McKinsey & Company recently completed a series of workshops across the state as part of the firm’s $800,000 contract to recommend an economic growth strategy for the state of Kansas, but some legislators say their real focus is on growing state government.  And since the state is already spending more than record-setting tax collections, more state spending will lead to more tax increases.

According to the Kansas Framework for Growth Twitter account, workshops were by invitation only.

Kansas State Senator Richard Hilderbrand (R-District 13) attended the workshop in Fort Scott but was not invited; he attended as a guest of another person. The guest list included a mix of business owners and government employees according to Kansas State Senator Caryn Tyson (R-District 12), who also attended as someone’s guest.

“It was well attended by people in the southeast Kansas area. It had a mix of government people and few business people,” said Tyson.

According to both Hilderbrand and Tyson, McKinsey representatives conducting the workshops presented a lot of data regarding southeast Kansas. After the event, Tyson requested the data from McKinsey to more closely examine the data.

“I asked for copies of the slides and sources for the data and I still have not received that information yet, so I am looking forward to getting the information.”

At an economic conference at the University of Kansas a few weeks ago, Commerce Secretary David Toland said the Department of Commerce would put anyone in contact with the McKinsey group if they reached out to the department. The Sentinel has asked twice to be put in contact with the McKinsey to discuss the Kansas Growth economic study. There has never been a response to our request from the Department of Commerce, and we’re still fighting through an Open Records request to determine whether the McKinsey contract was put out for bid.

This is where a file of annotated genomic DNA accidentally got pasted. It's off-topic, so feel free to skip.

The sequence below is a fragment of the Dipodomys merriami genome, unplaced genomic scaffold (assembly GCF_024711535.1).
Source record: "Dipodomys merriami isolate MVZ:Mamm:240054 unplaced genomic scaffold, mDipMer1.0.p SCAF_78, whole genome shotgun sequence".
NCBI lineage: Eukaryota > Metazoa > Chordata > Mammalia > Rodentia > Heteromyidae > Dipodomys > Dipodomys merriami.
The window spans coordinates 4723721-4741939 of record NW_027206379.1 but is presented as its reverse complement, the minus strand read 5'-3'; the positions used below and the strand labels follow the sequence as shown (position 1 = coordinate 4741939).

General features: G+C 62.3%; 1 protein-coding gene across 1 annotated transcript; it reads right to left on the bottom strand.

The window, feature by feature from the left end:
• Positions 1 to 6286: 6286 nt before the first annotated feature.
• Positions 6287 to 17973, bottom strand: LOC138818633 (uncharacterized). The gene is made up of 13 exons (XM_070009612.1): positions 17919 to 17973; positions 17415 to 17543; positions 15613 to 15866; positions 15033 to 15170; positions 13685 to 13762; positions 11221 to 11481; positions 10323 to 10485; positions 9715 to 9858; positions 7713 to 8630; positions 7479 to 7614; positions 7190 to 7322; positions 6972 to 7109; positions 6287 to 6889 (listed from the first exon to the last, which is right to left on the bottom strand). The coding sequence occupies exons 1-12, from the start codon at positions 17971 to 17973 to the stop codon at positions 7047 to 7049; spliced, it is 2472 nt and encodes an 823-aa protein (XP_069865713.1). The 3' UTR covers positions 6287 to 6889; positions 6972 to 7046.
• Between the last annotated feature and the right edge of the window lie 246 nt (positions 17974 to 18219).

Hilderbrand also has concerns over McKinsey’s approach to Kansas.

“I honestly don’t think they had an understanding of our area yet. I think they are more data-driven.” Hilderbrand continued, “Most people realize data is as good as what you are collecting, you can collect whatever data you want for any outcome that you want.”

Tyson felt a lot of the findings are things that Kansans already know, giving examples of broadband access and IT training in k-12 schools.

“It is issues that we have been working on that we didn’t need a consulting company to tell us,” Tyson.

A key takeaway for Hilderbrand was the recommended application of data presented.

“It appeared that the presentation, it had some pretty good data. It appeared to gear everything toward government picking winners and losers. That they need to spend more on incentives and target the incentives on these different areas,” said Hilderbrand.

Given the growth of government incentives in Kansas, Hilderbrand expressed concerns that the narrative getting pushed by McKinsey in the workshops was one focused on a ‘government first’ approach to the economy.

“It seems like they were driving a government first approach where my belief is that economic development is driven by the people,” said Hilderbrand. “Those people in business those are the last people talked to, which seems backward. Those should be the drivers.”

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